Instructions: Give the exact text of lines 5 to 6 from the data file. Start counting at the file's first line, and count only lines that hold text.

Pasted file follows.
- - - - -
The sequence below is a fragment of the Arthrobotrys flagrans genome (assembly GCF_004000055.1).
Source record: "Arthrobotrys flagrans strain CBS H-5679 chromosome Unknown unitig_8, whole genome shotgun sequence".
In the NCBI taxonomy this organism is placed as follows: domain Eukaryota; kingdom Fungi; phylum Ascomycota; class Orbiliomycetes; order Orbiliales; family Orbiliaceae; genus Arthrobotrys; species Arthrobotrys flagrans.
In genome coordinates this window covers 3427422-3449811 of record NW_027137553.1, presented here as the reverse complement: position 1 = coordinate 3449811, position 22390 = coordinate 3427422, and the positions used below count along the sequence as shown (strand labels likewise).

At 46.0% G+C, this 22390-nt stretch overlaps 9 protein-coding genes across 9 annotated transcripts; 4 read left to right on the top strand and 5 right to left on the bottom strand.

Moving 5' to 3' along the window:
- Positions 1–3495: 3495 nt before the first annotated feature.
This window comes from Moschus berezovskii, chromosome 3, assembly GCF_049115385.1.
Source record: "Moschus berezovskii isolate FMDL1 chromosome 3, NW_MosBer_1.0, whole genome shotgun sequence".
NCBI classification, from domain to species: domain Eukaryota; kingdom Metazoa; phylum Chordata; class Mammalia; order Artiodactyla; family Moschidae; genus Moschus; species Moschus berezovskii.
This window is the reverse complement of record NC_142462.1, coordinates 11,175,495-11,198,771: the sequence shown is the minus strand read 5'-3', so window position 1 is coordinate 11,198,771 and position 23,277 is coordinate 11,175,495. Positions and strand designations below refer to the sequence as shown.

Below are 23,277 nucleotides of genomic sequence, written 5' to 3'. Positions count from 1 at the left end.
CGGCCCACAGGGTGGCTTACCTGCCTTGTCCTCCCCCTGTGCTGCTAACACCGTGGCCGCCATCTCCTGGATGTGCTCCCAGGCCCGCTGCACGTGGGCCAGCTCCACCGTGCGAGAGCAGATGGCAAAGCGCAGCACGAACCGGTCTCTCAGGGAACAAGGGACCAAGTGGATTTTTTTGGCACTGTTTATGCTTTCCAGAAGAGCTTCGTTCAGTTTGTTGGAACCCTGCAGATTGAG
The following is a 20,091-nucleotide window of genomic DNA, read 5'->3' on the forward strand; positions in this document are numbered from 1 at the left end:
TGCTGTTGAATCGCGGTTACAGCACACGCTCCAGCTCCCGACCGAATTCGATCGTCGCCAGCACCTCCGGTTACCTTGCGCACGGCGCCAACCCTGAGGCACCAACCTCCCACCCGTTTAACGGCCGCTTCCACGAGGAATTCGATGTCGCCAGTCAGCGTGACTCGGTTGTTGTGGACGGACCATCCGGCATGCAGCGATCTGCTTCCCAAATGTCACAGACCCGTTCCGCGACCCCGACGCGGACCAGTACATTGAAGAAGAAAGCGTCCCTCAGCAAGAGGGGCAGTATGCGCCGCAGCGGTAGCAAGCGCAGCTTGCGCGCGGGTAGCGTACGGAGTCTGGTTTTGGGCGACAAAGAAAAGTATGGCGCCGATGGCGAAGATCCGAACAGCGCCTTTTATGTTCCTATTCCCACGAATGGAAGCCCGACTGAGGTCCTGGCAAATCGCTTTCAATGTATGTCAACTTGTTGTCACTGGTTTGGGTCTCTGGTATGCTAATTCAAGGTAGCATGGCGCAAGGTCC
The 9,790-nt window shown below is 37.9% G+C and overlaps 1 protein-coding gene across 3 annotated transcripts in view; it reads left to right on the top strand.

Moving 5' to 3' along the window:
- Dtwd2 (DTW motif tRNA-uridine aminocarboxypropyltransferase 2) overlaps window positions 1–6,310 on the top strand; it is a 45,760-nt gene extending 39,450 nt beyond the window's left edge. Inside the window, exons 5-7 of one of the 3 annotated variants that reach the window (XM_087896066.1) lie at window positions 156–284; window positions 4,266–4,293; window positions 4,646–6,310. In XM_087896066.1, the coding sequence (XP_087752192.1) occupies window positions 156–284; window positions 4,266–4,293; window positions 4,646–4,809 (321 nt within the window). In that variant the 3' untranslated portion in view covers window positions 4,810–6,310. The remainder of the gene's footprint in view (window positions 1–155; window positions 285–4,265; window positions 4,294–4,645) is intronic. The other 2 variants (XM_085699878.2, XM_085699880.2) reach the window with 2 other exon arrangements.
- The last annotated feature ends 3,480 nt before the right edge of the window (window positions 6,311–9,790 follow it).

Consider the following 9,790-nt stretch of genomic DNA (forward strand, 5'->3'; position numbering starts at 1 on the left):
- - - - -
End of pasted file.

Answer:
At 46.0% G+C, this 22390-nt stretch overlaps 9 protein-coding genes across 9 annotated transcripts; 4 read left to right on the top strand and 5 right to left on the bottom strand.

Moving 5' to 3' along the window: